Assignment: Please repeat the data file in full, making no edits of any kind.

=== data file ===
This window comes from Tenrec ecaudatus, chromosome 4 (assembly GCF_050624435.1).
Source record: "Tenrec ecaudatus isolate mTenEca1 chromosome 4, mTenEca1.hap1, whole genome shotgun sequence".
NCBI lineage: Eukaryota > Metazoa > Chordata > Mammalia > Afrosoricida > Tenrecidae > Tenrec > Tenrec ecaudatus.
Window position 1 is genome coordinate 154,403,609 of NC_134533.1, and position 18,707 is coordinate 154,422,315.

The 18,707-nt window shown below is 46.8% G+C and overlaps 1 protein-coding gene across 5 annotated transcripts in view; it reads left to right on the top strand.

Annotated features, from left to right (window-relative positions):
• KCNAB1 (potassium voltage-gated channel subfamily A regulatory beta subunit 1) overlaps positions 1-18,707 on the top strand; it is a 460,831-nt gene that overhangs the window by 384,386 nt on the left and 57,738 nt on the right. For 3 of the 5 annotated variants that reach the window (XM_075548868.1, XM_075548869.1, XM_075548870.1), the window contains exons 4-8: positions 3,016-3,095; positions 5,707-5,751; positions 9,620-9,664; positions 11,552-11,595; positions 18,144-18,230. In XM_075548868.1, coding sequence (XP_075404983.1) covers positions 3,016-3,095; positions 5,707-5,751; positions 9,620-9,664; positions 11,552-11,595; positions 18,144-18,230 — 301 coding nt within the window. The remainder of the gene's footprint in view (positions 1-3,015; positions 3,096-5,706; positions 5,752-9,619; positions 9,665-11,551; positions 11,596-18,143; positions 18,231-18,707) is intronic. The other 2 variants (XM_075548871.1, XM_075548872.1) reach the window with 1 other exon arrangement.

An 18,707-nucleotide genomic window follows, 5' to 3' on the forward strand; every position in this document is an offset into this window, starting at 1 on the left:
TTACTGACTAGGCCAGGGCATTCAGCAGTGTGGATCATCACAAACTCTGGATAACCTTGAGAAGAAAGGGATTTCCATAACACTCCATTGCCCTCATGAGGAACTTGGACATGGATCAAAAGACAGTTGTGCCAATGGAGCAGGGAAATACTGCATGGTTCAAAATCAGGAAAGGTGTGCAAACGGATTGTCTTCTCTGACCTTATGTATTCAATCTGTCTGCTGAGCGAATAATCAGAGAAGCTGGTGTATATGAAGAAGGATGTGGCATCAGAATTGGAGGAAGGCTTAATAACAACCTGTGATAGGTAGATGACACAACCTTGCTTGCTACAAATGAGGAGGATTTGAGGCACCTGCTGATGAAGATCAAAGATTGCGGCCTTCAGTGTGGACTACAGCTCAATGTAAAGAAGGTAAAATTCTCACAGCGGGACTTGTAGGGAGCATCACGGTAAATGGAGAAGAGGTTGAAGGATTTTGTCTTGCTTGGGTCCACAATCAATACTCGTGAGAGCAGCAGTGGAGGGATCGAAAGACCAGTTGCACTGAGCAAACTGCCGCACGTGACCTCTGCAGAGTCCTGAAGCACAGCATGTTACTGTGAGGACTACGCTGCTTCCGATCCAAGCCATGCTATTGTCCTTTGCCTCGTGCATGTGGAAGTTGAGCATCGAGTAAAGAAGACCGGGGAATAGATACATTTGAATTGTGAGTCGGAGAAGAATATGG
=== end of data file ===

This window comes from Tenrec ecaudatus, chromosome 4 (assembly GCF_050624435.1).
Source record: "Tenrec ecaudatus isolate mTenEca1 chromosome 4, mTenEca1.hap1, whole genome shotgun sequence".
NCBI lineage: Eukaryota > Metazoa > Chordata > Mammalia > Afrosoricida > Tenrecidae > Tenrec > Tenrec ecaudatus.
Window position 1 is genome coordinate 154,403,609 of NC_134533.1, and position 18,707 is coordinate 154,422,315.

The 18,707-nt window shown below is 46.8% G+C and overlaps 1 protein-coding gene across 5 annotated transcripts in view; it reads left to right on the top strand.

Annotated features, from left to right (window-relative positions):
• KCNAB1 (potassium voltage-gated channel subfamily A regulatory beta subunit 1) overlaps positions 1-18,707 on the top strand; it is a 460,831-nt gene that overhangs the window by 384,386 nt on the left and 57,738 nt on the right. For 3 of the 5 annotated variants that reach the window (XM_075548868.1, XM_075548869.1, XM_075548870.1), the window contains exons 4-8: positions 3,016-3,095; positions 5,707-5,751; positions 9,620-9,664; positions 11,552-11,595; positions 18,144-18,230. In XM_075548868.1, coding sequence (XP_075404983.1) covers positions 3,016-3,095; positions 5,707-5,751; positions 9,620-9,664; positions 11,552-11,595; positions 18,144-18,230 — 301 coding nt within the window. The remainder of the gene's footprint in view (positions 1-3,015; positions 3,096-5,706; positions 5,752-9,619; positions 9,665-11,551; positions 11,596-18,143; positions 18,231-18,707) is intronic. The other 2 variants (XM_075548871.1, XM_075548872.1) reach the window with 1 other exon arrangement.

An 18,707-nucleotide genomic window follows, 5' to 3' on the forward strand; every position in this document is an offset into this window, starting at 1 on the left:
TTACTGACTAGGCCAGGGCATTCAGCAGTGTGGATCATCACAAACTCTGGATAACCTTGAGAAGAAAGGGATTTCCATAACACTCCATTGCCCTCATGAGGAACTTGGACATGGATCAAAAGACAGTTGTGCCAATGGAGCAGGGAAATACTGCATGGTTCAAAATCAGGAAAGGTGTGCAAACGGATTGTCTTCTCTGACCTTATGTATTCAATCTGTCTGCTGAGCGAATAATCAGAGAAGCTGGTGTATATGAAGAAGGATGTGGCATCAGAATTGGAGGAAGGCTTAATAACAACCTGTGATAGGTAGATGACACAACCTTGCTTGCTACAAATGAGGAGGATTTGAGGCACCTGCTGATGAAGATCAAAGATTGCGGCCTTCAGTGTGGACTACAGCTCAATGTAAAGAAGGTAAAATTCTCACAGCGGGACTTGTAGGGAGCATCACGGTAAATGGAGAAGAGGTTGAAGGATTTTGTCTTGCTTGGGTCCACAATCAATACTCGTGAGAGCAGCAGTGGAGGGATCGAAAGACCAGTTGCACTGAGCAAACTGCCGCACGTGACCTCTGCAGAGTCCTGAAGCACAGCATGTTACTGTGAGGACTACGCTGCTTCCGATCCAAGCCATGCTATTGTCCTTTGCCTCGTGCATGTGGAAGTTGAGCATCGAGTAAAGAAGACCGGGGAATAGATACATTTGAATTGTGAGTCGGAGAAGAATATGG